LINDEN PUBLIC SCHOOL
429 North Tenth Street
Northeast corner of North 10th Street & Linden Street
In December of 1887 the Camden Board of Education approved the purchase of land on the east side of Tenth Street at Linden Street "at thirty-five cents per foot" for the purpose of constructing a new school for colored children. Work on the new school did not begin for two years, and it was not until March 3, 1890 that the new school, on the northeast corner of Tenth and Linden was completed and named, appropriately enough, the Linden School. Miss Anna Johntra was appointed the school's first principal of the boys' department and Miss Frankie Messler the first principal of the girls' department. Miss Johntra was appointed principal of both departments in December of 1905, and remained at the helm of the Linden School until her retirement in June of 1916.
Josephine Klags was principal of the school by 1924. She was also chairman of the Principals' Salary Committee, which engaged in collective bargaining on behalf of Camden's principals with the Board of Education. By 1929 Miss Klags was later principal at the Broadway School.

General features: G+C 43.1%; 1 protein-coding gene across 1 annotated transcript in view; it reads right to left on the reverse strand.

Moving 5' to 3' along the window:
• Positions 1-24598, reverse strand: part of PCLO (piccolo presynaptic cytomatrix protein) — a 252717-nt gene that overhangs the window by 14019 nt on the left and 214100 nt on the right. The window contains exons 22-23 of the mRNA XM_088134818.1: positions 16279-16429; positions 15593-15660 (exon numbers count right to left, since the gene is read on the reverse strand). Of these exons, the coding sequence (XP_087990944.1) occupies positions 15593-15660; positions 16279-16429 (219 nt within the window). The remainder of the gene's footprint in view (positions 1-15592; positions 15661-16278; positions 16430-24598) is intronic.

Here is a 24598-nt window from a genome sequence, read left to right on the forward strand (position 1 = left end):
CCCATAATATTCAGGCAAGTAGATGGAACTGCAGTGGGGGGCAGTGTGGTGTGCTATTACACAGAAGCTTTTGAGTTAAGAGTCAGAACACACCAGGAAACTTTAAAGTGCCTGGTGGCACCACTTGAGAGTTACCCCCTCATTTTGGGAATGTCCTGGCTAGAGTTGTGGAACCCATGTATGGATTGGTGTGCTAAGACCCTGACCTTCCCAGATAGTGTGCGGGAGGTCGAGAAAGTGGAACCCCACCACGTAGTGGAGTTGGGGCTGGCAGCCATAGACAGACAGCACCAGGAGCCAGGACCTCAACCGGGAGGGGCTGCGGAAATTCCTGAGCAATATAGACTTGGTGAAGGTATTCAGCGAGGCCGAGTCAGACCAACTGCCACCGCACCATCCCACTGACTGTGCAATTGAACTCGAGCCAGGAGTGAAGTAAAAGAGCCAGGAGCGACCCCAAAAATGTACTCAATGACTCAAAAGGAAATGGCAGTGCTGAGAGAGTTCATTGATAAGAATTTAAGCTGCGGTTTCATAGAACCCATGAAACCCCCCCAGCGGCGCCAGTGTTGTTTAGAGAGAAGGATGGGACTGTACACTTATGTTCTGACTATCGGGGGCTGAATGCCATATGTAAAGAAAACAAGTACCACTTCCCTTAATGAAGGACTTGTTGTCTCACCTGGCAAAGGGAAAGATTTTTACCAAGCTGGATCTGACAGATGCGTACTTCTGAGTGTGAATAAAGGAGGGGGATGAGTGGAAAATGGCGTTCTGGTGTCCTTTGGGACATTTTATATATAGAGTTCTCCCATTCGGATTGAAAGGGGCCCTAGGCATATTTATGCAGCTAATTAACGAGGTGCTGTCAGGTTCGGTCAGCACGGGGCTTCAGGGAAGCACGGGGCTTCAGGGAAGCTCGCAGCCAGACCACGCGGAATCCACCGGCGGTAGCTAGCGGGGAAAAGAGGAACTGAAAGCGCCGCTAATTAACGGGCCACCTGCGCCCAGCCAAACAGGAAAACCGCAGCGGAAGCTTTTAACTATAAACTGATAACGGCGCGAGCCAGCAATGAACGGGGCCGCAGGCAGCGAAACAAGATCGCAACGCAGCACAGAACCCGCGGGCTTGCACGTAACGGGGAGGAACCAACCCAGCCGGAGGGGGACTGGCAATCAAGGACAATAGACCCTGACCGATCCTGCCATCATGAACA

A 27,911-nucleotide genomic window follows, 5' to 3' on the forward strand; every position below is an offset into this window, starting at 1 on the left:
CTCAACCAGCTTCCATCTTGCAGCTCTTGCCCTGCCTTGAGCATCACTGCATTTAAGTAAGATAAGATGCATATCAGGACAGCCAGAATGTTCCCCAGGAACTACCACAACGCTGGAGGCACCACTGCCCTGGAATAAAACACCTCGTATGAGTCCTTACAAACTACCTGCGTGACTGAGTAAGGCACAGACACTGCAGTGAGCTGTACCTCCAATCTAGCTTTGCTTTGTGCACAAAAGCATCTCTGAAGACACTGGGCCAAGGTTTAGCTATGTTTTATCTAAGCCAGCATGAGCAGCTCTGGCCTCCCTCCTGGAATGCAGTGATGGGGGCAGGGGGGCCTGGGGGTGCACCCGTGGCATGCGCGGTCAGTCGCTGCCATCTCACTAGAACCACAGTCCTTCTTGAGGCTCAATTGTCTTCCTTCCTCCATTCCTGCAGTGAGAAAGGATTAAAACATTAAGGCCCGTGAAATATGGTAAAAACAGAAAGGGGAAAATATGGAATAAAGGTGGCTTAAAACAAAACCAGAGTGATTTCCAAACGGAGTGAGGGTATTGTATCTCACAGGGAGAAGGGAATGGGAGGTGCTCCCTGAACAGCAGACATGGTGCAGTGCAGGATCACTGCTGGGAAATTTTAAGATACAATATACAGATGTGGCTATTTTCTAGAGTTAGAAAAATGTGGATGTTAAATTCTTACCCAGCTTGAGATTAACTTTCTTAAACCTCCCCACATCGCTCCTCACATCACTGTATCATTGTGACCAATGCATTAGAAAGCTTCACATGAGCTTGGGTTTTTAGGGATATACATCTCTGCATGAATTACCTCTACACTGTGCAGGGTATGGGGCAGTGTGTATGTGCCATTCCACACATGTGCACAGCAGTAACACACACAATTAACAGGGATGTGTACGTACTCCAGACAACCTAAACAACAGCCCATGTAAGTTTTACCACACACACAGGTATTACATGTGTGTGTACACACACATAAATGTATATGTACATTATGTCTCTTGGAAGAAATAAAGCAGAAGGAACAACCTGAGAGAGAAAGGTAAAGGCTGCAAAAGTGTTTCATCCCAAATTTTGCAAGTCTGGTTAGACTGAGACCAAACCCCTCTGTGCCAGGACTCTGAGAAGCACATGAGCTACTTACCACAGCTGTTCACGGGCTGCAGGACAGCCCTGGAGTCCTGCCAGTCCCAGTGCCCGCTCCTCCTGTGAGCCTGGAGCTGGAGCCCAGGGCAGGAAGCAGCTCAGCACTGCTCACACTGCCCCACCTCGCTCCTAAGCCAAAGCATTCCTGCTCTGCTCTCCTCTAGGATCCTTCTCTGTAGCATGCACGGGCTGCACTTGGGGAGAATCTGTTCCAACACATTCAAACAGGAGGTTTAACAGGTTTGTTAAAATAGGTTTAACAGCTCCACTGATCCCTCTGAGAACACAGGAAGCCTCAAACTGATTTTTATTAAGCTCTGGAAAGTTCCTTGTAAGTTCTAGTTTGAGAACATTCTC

Although the Linden School was relatively new by Camden's standards, several schools in use being decades older, it was deemed inadequate. The growing population of students in the neighborhood of the Linden School had required the utilization of portable school buildings. A new school, designed by the Camden architectural firm of Edwards and Green (Byron Edwards and Alfred Green), was completed in 1926 at Tenth and State Streets by the construction firm of George Shaner and Sons. Occupied on September 14, 1926, the new school was named the William F. Powell School, after the long-time principal of the Mount Vernon School who later served as Ambassador to Haiti. The old Linden School, despite the wishes of neighboring residents who sought the use of the building for recreational purposes, was torn down shortly afterwards.
|Philadelphai Inquirer - July 2, 1889|
Thanks to Fred Reiss, Ed.D. , for writing the defining book on public education in Camden prior to 1948, PUBLIC EDUCATION IN CAMDEN, N.J.- From Inception to Integration, from which much of the above history of the Kaighn School is derived.
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